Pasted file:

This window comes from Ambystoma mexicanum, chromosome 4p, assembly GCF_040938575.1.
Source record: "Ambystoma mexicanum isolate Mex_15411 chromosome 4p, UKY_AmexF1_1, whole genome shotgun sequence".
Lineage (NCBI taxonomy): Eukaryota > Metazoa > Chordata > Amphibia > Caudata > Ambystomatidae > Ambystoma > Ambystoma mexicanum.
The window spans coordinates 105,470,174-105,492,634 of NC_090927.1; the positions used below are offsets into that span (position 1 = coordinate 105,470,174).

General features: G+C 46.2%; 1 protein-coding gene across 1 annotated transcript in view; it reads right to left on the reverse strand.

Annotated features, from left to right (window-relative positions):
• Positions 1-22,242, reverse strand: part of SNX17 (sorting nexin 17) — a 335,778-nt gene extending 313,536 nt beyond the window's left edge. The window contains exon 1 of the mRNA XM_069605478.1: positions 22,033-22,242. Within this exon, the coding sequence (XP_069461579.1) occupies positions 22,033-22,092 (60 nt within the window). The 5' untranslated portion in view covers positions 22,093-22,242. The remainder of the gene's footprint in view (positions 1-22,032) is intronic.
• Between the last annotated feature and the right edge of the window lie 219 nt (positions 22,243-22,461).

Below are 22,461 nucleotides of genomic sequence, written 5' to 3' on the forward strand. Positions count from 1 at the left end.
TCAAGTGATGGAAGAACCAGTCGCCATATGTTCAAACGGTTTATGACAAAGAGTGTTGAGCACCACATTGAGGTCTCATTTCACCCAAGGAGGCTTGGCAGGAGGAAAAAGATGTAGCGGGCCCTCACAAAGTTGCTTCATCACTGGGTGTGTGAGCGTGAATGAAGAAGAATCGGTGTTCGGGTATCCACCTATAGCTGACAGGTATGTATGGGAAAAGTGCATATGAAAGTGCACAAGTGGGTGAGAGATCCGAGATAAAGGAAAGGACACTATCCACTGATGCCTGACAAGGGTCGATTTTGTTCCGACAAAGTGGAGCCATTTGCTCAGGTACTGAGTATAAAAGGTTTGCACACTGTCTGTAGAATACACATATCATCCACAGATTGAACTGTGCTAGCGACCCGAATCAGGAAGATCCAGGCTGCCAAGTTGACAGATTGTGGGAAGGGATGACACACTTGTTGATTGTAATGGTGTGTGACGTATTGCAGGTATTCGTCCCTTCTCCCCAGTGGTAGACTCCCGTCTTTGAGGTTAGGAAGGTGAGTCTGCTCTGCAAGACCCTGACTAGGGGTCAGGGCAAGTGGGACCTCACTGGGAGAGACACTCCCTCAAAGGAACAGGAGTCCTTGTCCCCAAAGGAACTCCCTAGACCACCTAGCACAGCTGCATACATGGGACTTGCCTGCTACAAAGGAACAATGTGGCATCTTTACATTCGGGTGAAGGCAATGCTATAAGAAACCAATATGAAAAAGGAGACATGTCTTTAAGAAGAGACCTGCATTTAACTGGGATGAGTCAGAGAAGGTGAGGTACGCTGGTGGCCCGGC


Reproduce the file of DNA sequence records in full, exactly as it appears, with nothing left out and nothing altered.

This window comes from Ambystoma mexicanum, chromosome 4p, assembly GCF_040938575.1.
Source record: "Ambystoma mexicanum isolate Mex_15411 chromosome 4p, UKY_AmexF1_1, whole genome shotgun sequence".
Lineage (NCBI taxonomy): Eukaryota > Metazoa > Chordata > Amphibia > Caudata > Ambystomatidae > Ambystoma > Ambystoma mexicanum.
The window spans coordinates 105,470,174-105,492,634 of NC_090927.1; the positions used below are offsets into that span (position 1 = coordinate 105,470,174).

General features: G+C 46.2%; 1 protein-coding gene across 1 annotated transcript in view; it reads right to left on the reverse strand.

Annotated features, from left to right (window-relative positions):
• Positions 1-22,242, reverse strand: part of SNX17 (sorting nexin 17) — a 335,778-nt gene extending 313,536 nt beyond the window's left edge. The window contains exon 1 of the mRNA XM_069605478.1: positions 22,033-22,242. Within this exon, the coding sequence (XP_069461579.1) occupies positions 22,033-22,092 (60 nt within the window). The 5' untranslated portion in view covers positions 22,093-22,242. The remainder of the gene's footprint in view (positions 1-22,032) is intronic.
• Between the last annotated feature and the right edge of the window lie 219 nt (positions 22,243-22,461).

Below are 22,461 nucleotides of genomic sequence, written 5' to 3' on the forward strand. Positions count from 1 at the left end.
TCAAGTGATGGAAGAACCAGTCGCCATATGTTCAAACGGTTTATGACAAAGAGTGTTGAGCACCACATTGAGGTCTCATTTCACCCAAGGAGGCTTGGCAGGAGGAAAAAGATGTAGCGGGCCCTCACAAAGTTGCTTCATCACTGGGTGTGTGAGCGTGAATGAAGAAGAATCGGTGTTCGGGTATCCACCTATAGCTGACAGGTATGTATGGGAAAAGTGCATATGAAAGTGCACAAGTGGGTGAGAGATCCGAGATAAAGGAAAGGACACTATCCACTGATGCCTGACAAGGGTCGATTTTGTTCCGACAAAGTGGAGCCATTTGCTCAGGTACTGAGTATAAAAGGTTTGCACACTGTCTGTAGAATACACATATCATCCACAGATTGAACTGTGCTAGCGACCCGAATCAGGAAGATCCAGGCTGCCAAGTTGACAGATTGTGGGAAGGGATGACACACTTGTTGATTGTAATGGTGTGTGACGTATTGCAGGTATTCGTCCCTTCTCCCCAGTGGTAGACTCCCGTCTTTGAGGTTAGGAAGGTGAGTCTGCTCTGCAAGACCCTGACTAGGGGTCAGGGCAAGTGGGACCTCACTGGGAGAGACACTCCCTCAAAGGAACAGGAGTCCTTGTCCCCAAAGGAACTCCCTAGACCACCTAGCACAGCTGCATACATGGGACTTGCCTGCTACAAAGGAACAATGTGGCATCTTTACATTCGGGTGAAGGCAATGCTATAAGAAACCAATATGAAAAAGGAGACATGTCTTTAAGAAGAGACCTGCATTTAACTGGGATGAGTCAGAGAAGGTGAGGTACGCTGGTGGCCCGGC